Abi Fain & Kari Jo Lawrence of the Intertribal Agriculture Council
Abi Fain & Kari Jo Lawrence of the Intertribal Agriculture Council

Against the Grain Podcast | June 28, 2024

Against the Grain EP 5: For Tribes, Food is Economy

Food desert is a term that is used in reference to the absence of good quality, nutritious food in a particular geographic area. But as Chef Bleu Adams of Indigehub says in this episode of Against the Grain, a more appropriate term is “food apartheid” because there’s nothing natural about the absence of good food for Native Americans. For Tribal producers and eaters, the legacy of colonization and land theft carries on in the structures of food apartheid on what is, ostensibly, Tribal land. As Kari Jo Lawrence and Abi Fain of the Intertribal Agriculture Council tell us, a variety of forces – from infrastructure to bureaucracy to lack of credit to land and soil issues – make it difficult for Tribal communities to produce and distribute their own food. But people like Kari Jo, Abi, and Bleu work tirelessly to find solutions. Listen to this episode to find out more.

 

Listen to episode five below. And, make sure to subscribe in your podcast app of choice!

 

Episode Five Guests

Bleu Adams

Bleu Adams

Bleu Adams (Mandan/Hidatsa/Dine) is the Director of Indigehub.org. She opened her first restaurant in 2011 with her brother, Chef Mark Daniel Mason. Black Sheep Cafe quickly gained a reputation for innovative dishes using indigenous foods and cultural practices.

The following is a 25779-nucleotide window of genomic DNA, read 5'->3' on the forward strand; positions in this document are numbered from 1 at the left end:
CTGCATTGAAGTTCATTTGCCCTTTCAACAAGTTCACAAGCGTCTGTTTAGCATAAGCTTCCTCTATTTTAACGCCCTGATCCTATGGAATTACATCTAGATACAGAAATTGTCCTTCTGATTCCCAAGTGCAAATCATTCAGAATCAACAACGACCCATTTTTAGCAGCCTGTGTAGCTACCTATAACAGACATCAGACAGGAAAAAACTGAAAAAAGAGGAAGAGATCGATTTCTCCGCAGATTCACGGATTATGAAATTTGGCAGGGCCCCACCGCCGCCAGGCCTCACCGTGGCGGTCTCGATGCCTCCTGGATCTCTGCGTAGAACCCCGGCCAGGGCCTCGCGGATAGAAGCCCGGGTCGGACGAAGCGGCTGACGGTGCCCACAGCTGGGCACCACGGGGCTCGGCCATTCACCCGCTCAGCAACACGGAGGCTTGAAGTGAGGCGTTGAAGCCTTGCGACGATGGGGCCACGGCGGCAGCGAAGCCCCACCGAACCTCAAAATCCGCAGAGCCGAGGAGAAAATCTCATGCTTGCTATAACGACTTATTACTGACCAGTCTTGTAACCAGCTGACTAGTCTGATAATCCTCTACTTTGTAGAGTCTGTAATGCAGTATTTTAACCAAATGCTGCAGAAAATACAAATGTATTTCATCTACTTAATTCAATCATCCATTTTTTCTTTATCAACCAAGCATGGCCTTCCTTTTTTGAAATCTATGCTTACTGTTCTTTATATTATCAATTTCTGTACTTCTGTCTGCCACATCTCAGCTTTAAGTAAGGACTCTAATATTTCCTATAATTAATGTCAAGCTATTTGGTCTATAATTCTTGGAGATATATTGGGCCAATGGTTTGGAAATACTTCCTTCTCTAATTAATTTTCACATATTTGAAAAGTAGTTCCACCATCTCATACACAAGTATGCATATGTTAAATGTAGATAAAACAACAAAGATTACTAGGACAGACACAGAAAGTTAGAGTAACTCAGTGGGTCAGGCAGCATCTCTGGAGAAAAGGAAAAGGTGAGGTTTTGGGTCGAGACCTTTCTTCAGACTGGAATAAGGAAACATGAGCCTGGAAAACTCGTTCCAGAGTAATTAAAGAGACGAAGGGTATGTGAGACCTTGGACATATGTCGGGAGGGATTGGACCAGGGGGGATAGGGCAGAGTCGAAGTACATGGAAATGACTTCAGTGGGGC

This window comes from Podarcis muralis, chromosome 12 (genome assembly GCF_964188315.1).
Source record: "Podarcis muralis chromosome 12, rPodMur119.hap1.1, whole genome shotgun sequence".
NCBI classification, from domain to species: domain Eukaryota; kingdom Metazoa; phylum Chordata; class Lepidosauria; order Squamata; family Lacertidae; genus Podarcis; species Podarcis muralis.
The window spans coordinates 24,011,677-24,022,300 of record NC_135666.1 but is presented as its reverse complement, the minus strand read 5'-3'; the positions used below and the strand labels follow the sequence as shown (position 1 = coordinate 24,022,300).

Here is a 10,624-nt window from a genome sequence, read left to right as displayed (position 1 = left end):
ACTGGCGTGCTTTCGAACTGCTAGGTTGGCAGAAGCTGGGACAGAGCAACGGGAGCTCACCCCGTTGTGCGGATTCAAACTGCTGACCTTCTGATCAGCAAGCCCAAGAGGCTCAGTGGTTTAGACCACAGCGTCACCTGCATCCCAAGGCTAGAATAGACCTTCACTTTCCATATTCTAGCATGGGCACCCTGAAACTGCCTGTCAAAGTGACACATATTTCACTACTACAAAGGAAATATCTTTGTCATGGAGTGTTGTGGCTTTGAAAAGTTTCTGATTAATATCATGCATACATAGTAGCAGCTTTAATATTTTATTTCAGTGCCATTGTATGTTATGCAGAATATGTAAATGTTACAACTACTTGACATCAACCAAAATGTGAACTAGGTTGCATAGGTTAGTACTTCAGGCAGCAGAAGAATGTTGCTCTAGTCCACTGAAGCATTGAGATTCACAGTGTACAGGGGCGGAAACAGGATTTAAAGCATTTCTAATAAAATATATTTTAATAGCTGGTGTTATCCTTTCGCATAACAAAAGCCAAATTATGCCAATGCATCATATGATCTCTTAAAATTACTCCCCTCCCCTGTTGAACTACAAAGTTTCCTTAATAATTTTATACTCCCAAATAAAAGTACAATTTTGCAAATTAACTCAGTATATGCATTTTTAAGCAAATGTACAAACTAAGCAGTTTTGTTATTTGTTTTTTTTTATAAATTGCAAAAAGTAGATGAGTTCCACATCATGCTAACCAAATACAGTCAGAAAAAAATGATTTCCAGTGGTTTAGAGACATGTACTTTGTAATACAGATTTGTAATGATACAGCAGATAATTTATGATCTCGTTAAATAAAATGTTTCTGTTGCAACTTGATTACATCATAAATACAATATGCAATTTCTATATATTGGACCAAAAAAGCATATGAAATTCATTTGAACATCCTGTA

Bleu was one of the first Native American women to attend the James Beard Foundation’s Entrepreneurial Leadership Program in 2017 and has served on various committees including the Native Women Entrepreneurs of AZ and the Black and Indigenous Food Fund. She was invited to join the American Culinary Corps in 2023, where she promotes Indigenous cuisine and culinary diplomacy globally. Bleu is dedicated to supporting entrepreneurship and community building through Indigenous food sovereignty.

 

Abi Fain Headshot (Fall 2022)Abi Fain

Abi is citizen of the Choctaw Nation and an attorney who has devoted her career to Tribal advocacy and protecting Tribal sovereignty. The scope of Abi’s practice has ranged from representing tribes in federal litigation and advocating on behalf of tribes before members of Congress and federal agencies, to working with tribes on developing and implementing Tribal codes and policies tailored to meet their needs and support their goals. Prior to practicing law, Abi worked for the Notah Begay III Foundation, where she worked on developing messaging around the correlation between food deserts in Indian Country and negative health outcomes among Native children. It was here she first began to understand the critical need for agriculture development in Indian Country. Abi received her bachelor’s degree from Oklahoma State University, and her J.D. and Certificate in Federal Indian Law from the University of Oklahoma College of Law. She is licensed to practice law in Oklahoma, as well as the Osage Nation, the Muscogee Nation and the Cherokee Nation.